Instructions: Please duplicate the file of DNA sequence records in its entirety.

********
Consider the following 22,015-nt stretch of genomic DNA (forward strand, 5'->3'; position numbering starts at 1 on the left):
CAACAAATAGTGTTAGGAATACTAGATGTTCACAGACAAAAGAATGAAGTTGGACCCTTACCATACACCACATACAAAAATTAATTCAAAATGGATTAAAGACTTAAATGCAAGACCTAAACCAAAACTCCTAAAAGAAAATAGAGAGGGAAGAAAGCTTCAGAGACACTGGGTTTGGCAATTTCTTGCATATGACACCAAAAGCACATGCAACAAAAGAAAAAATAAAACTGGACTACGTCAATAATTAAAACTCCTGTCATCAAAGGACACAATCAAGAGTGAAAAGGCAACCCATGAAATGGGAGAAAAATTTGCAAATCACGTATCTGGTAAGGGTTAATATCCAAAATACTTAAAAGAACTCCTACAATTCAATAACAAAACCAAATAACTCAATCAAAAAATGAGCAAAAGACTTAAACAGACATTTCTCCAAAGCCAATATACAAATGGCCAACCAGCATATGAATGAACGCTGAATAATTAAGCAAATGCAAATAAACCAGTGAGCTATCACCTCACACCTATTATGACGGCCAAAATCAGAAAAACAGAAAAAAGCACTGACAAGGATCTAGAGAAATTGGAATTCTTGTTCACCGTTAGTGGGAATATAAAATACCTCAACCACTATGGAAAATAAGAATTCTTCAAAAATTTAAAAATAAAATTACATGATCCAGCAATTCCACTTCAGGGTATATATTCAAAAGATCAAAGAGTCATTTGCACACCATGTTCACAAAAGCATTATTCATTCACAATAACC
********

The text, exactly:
Consider the following 22,015-nt stretch of genomic DNA (forward strand, 5'->3'; position numbering starts at 1 on the left):
CAACAAATAGTGTTAGGAATACTAGATGTTCACAGACAAAAGAATGAAGTTGGACCCTTACCATACACCACATACAAAAATTAATTCAAAATGGATTAAAGACTTAAATGCAAGACCTAAACCAAAACTCCTAAAAGAAAATAGAGAGGGAAGAAAGCTTCAGAGACACTGGGTTTGGCAATTTCTTGCATATGACACCAAAAGCACATGCAACAAAAGAAAAAATAAAACTGGACTACGTCAATAATTAAAACTCCTGTCATCAAAGGACACAATCAAGAGTGAAAAGGCAACCCATGAAATGGGAGAAAAATTTGCAAATCACGTATCTGGTAAGGGTTAATATCCAAAATACTTAAAAGAACTCCTACAATTCAATAACAAAACCAAATAACTCAATCAAAAAATGAGCAAAAGACTTAAACAGACATTTCTCCAAAGCCAATATACAAATGGCCAACCAGCATATGAATGAACGCTGAATAATTAAGCAAATGCAAATAAACCAGTGAGCTATCACCTCACACCTATTATGACGGCCAAAATCAGAAAAACAGAAAAAAGCACTGACAAGGATCTAGAGAAATTGGAATTCTTGTTCACCGTTAGTGGGAATATAAAATACCTCAACCACTATGGAAAATAAGAATTCTTCAAAAATTTAAAAATAAAATTACATGATCCAGCAATTCCACTTCAGGGTATATATTCAAAAGATCAAAGAGTCATTTGCACACCATGTTCACAAAAGCATTATTCATTCACAATAACC